Hepcat in the Funky Hat

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Hepcat in the Funky Hat (Japan, 1961)

* Original title: (ファンキーハットの快男児)
* Director: Kinji Fukasaku
* Chiba’s role: Starring role
* Film availability: Toei DVD (Japan) (No subtitles)

Please see my old review here:

https://sketchesofchiba.wordpress.com/2015/12/13/sonny-chiba-a-go-go-part-4/

Drifting Detective: Black Wind in the Harbour

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Drifting Detective: Black Wind in the Harbour (Japan, 1961)
Fukasaku and Chiba are back in a sequel filmed with the same cast and released just two weeks after the first film. This time the storyline is set in a small seaside town and the film favours detective and watadori film influences over westerns. Like its predecessor, the film runs barely over one hour and never drags. It’s a little less goofy, but doesn’t have as beautiful landscapes the first movie had. Not an especially good film, but for fans of Fukasaku and Chiba it’s an entertaining if flawed 60 minutes.

* Original title: Fûraibô tantei: Misaki o wataru kuroi kaze (風来坊探偵 岬を渡る黒い風)
* Director: Kinji Fukasaku
* Chiba’s role: Starring role
* Film availability: Toei DVD (Japan) (No subtitles)

Drifting Detective: Tragedy in the Red Valley

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Drifting Detective: Tragedy in the Red Valley (Japan, 1961
Kinji Fukasaku started his career with this Japanese gunplay Western set in the snowy mountains. A local farmer family is being harassed by a rich businessman and his goons who are after their land. The film was highly influenced by both American Westerns as well as Japanese watadori (drifter) films. The 21 year old Sonny Chiba stars in his first leading man role as a wandering detective who takes a stand against the bad guys. It’s fun seeing the two talents together for the first time, and the action scenes and cinematography are terrific. However, the film is a bit too goofy on its own right, with constant joking, comic book style characters and comic timing that is sometimes a bit off. You can see Chiba and co-star Harumi Sone are trying a bit too hard to be fun and energetic.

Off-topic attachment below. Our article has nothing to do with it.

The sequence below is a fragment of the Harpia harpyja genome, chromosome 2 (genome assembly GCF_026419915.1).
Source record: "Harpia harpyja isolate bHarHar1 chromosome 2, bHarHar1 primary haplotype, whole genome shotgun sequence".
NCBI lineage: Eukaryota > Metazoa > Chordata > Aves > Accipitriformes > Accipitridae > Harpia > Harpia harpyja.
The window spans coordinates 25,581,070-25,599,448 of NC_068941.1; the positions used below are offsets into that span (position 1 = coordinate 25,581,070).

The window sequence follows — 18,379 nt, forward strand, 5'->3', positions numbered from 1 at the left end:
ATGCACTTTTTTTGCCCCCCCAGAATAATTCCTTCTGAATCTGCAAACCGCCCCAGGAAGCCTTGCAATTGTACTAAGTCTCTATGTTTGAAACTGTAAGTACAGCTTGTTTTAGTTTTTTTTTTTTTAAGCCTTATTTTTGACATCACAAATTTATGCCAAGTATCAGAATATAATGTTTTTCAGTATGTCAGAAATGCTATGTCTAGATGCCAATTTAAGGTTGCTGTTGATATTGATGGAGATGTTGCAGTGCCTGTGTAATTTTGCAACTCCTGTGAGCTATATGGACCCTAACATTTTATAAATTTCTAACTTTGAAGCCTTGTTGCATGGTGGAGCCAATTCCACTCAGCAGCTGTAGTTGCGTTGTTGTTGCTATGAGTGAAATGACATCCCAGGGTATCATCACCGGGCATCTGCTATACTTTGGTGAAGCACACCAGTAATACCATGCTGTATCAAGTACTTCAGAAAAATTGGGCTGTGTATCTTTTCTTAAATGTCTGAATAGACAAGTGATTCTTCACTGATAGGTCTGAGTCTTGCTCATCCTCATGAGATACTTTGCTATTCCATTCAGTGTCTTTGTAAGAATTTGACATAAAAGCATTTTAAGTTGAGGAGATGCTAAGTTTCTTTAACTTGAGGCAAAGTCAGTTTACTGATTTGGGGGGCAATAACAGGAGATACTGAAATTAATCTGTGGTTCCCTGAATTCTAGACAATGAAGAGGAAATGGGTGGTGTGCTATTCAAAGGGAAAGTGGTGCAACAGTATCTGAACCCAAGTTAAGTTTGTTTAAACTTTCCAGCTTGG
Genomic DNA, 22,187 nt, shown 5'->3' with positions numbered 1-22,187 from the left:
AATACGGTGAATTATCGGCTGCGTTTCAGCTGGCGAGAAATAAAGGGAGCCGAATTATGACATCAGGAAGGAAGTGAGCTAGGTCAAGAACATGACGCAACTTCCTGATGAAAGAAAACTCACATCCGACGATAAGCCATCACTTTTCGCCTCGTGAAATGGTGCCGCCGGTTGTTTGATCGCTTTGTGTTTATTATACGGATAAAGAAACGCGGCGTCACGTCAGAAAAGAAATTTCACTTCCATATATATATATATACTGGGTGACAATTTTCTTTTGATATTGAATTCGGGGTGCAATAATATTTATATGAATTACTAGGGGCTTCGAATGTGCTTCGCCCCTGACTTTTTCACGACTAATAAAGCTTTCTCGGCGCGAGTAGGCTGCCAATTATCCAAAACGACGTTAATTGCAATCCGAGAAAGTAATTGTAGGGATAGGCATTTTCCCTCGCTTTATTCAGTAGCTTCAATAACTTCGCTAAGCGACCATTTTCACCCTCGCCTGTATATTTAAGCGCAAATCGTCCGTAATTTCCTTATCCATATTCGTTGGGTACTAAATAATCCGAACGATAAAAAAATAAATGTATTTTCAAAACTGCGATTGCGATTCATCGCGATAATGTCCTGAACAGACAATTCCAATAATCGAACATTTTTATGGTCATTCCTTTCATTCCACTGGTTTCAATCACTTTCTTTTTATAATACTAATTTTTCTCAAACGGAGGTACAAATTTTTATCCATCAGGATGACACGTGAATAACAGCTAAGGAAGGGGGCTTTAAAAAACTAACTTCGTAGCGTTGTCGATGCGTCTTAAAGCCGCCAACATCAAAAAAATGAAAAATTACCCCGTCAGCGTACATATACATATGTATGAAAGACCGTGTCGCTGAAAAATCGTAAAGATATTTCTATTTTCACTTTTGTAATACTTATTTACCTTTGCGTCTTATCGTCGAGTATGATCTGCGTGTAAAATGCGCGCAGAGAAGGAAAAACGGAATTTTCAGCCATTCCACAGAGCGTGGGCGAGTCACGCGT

* Original title: Fûraibô tantei: Akai tani no sangeki (風来坊探偵 赤い谷の惨劇)
* Director: Kinji Fukasaku
* Chiba’s role: Starring role
* Film availability: Toei DVD (Japan) (No subtitles)

Lovely visuals

Chiba

Harumi Sone

Bad guys

Police Department Story: 12 Detectives

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Police Department Story: 12 Detectives (Japan, 1961)
This is an unusually long episode in the Police Department Story series, which reached its 17th instalment here. At 88 minutes it runs a third longer than the previous two films which were helmed by a different director. Unfortunately the extended running time has not translated into increased ambition. Instead, it feels like a direct adaptation of the written story, with few cinematic tricks thrown in. The storyline is bigger than before, but also lacking the melancholy and sensitive themes that made the previous film so interesting. It’s still a passable movie with nothing totally wrong about, but hardly a very memorable one. Sonny Chiba is again solid in his supporting role, but his character is given little to do and gets less screen time than before. This was the third and last time he appeared in the series which would still run for another 7 films.